Ghaziabad, 23rd January 2020: Premenopausal women who are not breastfeeding may experience a condition where they produce breast milk. According to the doctors at Columbia Asia Hospital the condition may indicate high levels of the hormone prolactin in the body, caused mainly by some malfunction in the pituitary gland that produces the hormone.
Apart from women in the reproductive age, the condition, known as galactorrhea, can affect men and infants too.
“Galactorrhea is a symptom that affects nearly 24 per cent of women. A whitish or greenish discharge from both the breast nipples is the most common symptom of the disease and is usually has no association with breast cancer. Galactorrhea may occurs when your body produces too much prolactin, (a hormone produced by the pituitary gland in the brain that stimulates the production of milk when a woman has a baby). Any woman who has had a baby, whether or not she breast-fed her baby, may later have galactorrhea. Too much estrogen in body due to birth control pills or an underactive thyroid gland can also cause the condition. Nipple stimulation due to sexual activity or sports activities such as jogging, can also increase prolactin production,” says Dr. Vinita Diwakar, Obstetrics and Gynaecology, Columbia Asia Hospital, Ghaziabad.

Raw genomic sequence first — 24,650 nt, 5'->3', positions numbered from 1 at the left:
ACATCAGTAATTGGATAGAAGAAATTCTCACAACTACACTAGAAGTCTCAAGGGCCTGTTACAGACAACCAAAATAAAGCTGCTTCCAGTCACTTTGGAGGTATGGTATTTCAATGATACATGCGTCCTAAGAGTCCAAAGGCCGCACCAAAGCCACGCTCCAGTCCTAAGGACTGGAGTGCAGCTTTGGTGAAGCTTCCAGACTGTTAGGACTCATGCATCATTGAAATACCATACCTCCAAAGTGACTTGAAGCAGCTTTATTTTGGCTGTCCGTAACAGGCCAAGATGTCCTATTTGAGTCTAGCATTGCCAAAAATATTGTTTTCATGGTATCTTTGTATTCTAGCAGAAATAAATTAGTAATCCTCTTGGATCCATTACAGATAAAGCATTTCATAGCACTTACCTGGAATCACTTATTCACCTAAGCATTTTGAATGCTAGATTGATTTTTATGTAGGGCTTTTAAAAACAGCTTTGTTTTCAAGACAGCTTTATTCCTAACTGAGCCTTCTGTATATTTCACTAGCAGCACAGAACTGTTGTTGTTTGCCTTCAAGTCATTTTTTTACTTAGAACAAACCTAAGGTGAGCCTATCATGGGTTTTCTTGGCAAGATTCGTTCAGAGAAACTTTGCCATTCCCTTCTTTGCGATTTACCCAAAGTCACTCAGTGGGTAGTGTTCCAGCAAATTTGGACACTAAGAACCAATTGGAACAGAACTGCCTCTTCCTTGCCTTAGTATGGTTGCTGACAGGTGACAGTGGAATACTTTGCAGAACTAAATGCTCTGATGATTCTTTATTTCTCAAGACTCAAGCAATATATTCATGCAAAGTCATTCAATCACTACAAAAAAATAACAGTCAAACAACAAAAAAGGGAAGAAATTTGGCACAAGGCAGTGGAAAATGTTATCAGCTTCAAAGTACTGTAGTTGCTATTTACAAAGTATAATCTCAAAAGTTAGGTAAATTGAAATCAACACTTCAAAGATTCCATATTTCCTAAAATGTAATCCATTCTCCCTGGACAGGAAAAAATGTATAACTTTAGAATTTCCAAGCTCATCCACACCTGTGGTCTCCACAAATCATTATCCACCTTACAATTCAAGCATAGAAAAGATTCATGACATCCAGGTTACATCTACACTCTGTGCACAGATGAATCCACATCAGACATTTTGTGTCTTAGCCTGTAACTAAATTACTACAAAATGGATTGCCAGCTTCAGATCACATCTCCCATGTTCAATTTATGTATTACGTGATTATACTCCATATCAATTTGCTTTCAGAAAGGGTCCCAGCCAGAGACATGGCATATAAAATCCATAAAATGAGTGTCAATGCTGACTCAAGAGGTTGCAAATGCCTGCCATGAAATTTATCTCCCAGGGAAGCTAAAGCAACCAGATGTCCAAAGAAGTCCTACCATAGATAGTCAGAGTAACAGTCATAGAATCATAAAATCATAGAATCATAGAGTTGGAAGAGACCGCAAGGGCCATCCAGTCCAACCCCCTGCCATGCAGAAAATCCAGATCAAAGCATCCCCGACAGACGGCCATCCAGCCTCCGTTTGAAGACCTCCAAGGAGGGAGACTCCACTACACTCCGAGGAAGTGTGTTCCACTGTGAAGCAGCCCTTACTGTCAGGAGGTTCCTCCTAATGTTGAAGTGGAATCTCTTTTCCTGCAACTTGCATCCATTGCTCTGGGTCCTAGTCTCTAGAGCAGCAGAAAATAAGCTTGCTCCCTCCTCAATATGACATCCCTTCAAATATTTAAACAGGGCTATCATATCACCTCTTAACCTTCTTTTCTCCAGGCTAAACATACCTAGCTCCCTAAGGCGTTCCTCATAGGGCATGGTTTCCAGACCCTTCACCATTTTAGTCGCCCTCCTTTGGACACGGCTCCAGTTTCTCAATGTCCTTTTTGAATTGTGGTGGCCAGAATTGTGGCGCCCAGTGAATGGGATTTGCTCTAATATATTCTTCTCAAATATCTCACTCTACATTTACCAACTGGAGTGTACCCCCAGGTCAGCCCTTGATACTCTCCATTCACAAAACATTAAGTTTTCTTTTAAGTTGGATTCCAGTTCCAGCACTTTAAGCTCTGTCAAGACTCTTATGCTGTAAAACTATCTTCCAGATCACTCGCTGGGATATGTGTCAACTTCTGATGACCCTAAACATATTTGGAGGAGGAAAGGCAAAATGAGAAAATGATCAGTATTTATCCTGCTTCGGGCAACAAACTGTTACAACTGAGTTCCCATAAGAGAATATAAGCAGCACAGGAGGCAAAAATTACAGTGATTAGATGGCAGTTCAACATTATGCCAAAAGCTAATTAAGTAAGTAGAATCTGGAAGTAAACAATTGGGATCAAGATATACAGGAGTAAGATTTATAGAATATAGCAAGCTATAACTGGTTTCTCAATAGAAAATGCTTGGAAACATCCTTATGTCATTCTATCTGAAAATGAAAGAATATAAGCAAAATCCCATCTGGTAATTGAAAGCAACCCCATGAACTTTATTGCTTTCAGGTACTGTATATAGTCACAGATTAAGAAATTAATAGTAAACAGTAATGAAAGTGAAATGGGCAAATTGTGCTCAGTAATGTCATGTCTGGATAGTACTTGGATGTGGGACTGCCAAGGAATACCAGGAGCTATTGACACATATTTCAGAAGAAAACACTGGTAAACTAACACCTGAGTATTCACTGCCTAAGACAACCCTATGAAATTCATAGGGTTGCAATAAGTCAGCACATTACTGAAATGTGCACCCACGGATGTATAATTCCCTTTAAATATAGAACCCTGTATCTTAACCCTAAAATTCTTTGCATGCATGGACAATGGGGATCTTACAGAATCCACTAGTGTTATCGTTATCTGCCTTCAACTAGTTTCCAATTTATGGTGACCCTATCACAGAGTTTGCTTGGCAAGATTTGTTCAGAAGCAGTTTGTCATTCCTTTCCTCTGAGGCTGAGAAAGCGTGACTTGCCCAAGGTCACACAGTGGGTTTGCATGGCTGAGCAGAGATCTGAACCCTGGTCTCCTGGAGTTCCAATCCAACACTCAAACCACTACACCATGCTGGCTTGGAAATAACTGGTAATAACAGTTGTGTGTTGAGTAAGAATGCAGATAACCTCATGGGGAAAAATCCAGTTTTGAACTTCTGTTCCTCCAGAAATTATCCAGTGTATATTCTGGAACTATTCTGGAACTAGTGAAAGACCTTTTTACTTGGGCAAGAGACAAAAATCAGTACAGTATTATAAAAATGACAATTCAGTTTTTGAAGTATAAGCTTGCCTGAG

Some of the other causes of galactorrhea may include consumption of drugs, such as Oral Contraceptive pills, some high blood pressure medications, sedative and antidepressants; disorders or non-cancerous tumors of the pituitary gland; opivid use violactinoma other medical conditions such as kidney failure, cirrhosis of the liver, and tumours of the spinal cord. If the breast tissue is particularly sensitive to prolactin in blood, it may cause idiopathic galactorrhea – the reason of which remains unknown.
“In men, galactorrhea may cause testosterone deficiency or male hypogonadism and usually occurs with breast enlargement or tenderness (gynecomastia). It may also cause erectile dysfunction and a lack of sexual desire due to testosterone deficiency. If a woman experiences a mild idiopathic galactorrhea, a tight breast support may help stop the discharge by preventing stimulation of the nipples. In newborns, galactorrhea may be caused due to high maternal estrogen levels that cross the placenta and reaches the baby's blood. This can enlarge the baby's breast tissue, which may be associated with a milky nipple discharge, though it is temporary and resolves on its own. If the discharge is persistent, consult a doctor,” says Dr Diwakar.
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